Prior to trial, the district court, after a hearing, denied defendants' motion to suppress the evidence discovered in Tankersley's vehicle. The court based its denial on the rationale enunciated in Carroll v. United States, 267 U.S. 132, 45 S.Ct. 280, 69 L.Ed. 543 (1924), and Chambers v. Maroney, 399 U.S. 42, 90 S.Ct. 1975, 26 L.Ed.2d 419 (1970), that probable cause existed for police belief that the camper contained contraband.
In the present case the police saw the defendants light something in front of Ryals' home, pursued them on foot, firing shots in the air, and shot out a tire to prevent the defendants' escape. Under these circumstances the police had probable cause to search the vehicle immediately. They could also have seized the camper and searched it at the police station, under Chambers' expansion of the Carroll holding. The court's reliance on those cases was proper, and there was no error in sustaining the search and seizure. Coolidge v. New Hampshire, 403 U.S. 443, 91 S.Ct. 2022, 29 L.Ed.2d 564 (1971), is inapposite and consequently of no assistance to defendants.
We are not persuaded that the verdicts acquitting Morgan, convicting Tankersley on both counts, and convicting Stefanelli on Count I and acquitting him on Count II were inconsistent and require reversal. This court said in United States v. Hickey, 360 F.2d 127, 139 (1966): 'inconsistent jury verdicts on separable counts are generally permissible, even though the same evidence is offered in support of each.'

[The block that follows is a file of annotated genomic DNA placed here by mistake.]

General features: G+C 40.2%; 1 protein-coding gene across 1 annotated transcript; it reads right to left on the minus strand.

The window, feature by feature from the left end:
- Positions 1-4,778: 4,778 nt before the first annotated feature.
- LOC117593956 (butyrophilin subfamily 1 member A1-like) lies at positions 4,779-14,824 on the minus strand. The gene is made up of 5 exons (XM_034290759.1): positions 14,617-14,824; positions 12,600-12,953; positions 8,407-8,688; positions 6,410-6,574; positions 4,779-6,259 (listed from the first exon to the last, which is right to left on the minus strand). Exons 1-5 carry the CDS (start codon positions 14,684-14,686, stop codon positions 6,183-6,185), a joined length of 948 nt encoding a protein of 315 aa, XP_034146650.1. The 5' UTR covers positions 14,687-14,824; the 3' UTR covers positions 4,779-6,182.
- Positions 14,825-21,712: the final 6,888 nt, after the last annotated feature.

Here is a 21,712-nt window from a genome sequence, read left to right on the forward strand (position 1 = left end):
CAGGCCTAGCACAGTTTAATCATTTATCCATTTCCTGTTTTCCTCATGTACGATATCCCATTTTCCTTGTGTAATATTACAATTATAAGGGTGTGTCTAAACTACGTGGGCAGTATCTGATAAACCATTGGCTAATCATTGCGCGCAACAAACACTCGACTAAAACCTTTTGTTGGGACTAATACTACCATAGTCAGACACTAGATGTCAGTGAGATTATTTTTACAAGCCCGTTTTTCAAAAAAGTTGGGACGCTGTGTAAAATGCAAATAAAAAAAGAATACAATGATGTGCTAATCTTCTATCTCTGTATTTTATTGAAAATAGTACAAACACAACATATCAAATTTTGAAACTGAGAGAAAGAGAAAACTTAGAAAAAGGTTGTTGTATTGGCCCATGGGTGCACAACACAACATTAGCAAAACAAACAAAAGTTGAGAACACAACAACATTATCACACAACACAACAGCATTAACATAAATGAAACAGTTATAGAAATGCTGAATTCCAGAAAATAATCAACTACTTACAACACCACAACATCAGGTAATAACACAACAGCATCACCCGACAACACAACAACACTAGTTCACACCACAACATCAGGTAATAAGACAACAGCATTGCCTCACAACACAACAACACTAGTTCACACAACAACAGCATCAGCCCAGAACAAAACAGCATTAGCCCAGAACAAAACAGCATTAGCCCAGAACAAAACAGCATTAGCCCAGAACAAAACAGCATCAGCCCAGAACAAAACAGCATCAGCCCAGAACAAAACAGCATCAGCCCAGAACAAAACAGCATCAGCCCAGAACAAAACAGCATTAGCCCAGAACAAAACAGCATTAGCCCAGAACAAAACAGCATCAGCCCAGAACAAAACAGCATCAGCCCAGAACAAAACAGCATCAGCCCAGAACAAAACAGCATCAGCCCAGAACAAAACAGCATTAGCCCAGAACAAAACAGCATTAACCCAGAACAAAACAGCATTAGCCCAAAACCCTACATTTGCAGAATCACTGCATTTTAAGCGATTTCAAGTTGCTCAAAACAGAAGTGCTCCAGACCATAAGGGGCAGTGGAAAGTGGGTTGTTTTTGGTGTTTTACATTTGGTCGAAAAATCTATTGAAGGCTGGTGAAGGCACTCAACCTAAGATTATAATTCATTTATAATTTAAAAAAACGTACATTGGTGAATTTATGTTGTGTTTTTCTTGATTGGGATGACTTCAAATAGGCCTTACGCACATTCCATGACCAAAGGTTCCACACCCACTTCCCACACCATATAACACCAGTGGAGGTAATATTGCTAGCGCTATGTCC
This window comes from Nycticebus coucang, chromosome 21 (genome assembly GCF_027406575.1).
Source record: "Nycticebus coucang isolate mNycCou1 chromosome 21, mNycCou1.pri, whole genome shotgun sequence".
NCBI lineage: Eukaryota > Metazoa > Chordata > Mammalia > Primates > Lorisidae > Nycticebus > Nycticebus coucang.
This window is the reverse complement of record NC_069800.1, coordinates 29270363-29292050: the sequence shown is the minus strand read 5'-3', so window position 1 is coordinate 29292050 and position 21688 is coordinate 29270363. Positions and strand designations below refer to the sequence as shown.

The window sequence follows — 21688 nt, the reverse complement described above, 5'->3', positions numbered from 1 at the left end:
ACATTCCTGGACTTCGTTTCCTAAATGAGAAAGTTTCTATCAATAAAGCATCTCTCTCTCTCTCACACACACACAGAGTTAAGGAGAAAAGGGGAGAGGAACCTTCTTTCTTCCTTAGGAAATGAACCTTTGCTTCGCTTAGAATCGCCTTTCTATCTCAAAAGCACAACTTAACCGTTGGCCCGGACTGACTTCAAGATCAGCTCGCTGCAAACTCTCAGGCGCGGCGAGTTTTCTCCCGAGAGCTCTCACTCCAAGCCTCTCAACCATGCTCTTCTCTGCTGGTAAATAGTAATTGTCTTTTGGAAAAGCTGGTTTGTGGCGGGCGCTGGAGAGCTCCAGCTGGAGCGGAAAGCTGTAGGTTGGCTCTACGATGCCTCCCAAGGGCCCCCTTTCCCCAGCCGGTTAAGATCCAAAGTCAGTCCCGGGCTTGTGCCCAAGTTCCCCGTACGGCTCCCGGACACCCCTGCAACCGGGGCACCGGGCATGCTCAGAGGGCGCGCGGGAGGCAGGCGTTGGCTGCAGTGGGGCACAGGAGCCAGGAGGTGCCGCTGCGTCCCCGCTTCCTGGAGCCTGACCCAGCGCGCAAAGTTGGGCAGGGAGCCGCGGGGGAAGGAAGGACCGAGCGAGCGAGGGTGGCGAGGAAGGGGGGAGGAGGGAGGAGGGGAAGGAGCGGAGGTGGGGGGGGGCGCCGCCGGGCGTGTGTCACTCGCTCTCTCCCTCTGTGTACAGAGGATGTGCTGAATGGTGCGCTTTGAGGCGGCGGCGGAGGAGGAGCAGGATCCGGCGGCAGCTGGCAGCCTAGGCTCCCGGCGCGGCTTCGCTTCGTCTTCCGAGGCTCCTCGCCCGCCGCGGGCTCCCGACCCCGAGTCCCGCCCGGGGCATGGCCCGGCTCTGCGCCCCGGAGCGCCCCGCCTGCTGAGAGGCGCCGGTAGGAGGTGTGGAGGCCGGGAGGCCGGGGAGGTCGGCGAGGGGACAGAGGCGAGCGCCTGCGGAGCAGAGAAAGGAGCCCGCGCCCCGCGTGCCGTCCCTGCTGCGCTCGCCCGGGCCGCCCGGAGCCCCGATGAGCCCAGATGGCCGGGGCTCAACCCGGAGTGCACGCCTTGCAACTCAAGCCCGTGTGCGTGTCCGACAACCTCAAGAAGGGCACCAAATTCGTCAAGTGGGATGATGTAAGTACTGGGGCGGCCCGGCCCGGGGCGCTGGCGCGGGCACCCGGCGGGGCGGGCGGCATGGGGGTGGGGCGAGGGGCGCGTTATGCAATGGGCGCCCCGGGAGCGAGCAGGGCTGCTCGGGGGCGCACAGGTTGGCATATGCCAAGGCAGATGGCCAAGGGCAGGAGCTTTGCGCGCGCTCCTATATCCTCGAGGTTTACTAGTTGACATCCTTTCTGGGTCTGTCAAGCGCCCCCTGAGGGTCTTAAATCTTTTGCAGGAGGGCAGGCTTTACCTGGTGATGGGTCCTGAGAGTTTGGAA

Nor did the district judge err in sending the jury back to 'deliberate further with regard to . . . Stefanelli.'7 The relevant part of the transcript satisfies us that the judge's language did not effectively mandate a guilty verdict as to Stefanelli on both counts; the jury might have acquitted him on both counts as it did Morgan.
There is no merit in defendants' final contention that the district court erred in failing to require the government to elect only one of the two counts for submission to the jury. Defendants argue that since they were charged with a single course of conduct, the government should not be allowed to multiply the punishment by charging them with violating several parts of a single statute.